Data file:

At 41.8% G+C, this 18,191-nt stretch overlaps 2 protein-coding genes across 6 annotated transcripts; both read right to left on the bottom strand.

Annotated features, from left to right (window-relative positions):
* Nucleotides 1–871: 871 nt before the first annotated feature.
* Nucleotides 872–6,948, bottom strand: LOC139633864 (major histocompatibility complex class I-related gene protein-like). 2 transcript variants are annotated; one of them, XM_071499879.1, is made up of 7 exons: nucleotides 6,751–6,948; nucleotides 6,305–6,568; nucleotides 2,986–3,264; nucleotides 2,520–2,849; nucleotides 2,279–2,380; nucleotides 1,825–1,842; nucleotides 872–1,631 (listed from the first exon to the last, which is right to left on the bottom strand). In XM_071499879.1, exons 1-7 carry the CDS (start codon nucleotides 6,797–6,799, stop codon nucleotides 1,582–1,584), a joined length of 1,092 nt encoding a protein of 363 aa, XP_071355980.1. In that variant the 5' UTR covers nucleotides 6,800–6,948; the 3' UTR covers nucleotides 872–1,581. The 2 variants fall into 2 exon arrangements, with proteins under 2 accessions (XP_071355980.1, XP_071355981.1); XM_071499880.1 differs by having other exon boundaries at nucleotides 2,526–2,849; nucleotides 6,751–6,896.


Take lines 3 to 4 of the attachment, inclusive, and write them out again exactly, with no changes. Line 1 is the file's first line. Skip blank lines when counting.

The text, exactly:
* Nucleotides 1–871: 871 nt before the first annotated feature.
* Nucleotides 872–6,948, bottom strand: LOC139633864 (major histocompatibility complex class I-related gene protein-like). 2 transcript variants are annotated; one of them, XM_071499879.1, is made up of 7 exons: nucleotides 6,751–6,948; nucleotides 6,305–6,568; nucleotides 2,986–3,264; nucleotides 2,520–2,849; nucleotides 2,279–2,380; nucleotides 1,825–1,842; nucleotides 872–1,631 (listed from the first exon to the last, which is right to left on the bottom strand). In XM_071499879.1, exons 1-7 carry the CDS (start codon nucleotides 6,797–6,799, stop codon nucleotides 1,582–1,584), a joined length of 1,092 nt encoding a protein of 363 aa, XP_071355980.1. In that variant the 5' UTR covers nucleotides 6,800–6,948; the 3' UTR covers nucleotides 872–1,581. The 2 variants fall into 2 exon arrangements, with proteins under 2 accessions (XP_071355980.1, XP_071355981.1); XM_071499880.1 differs by having other exon boundaries at nucleotides 2,526–2,849; nucleotides 6,751–6,896.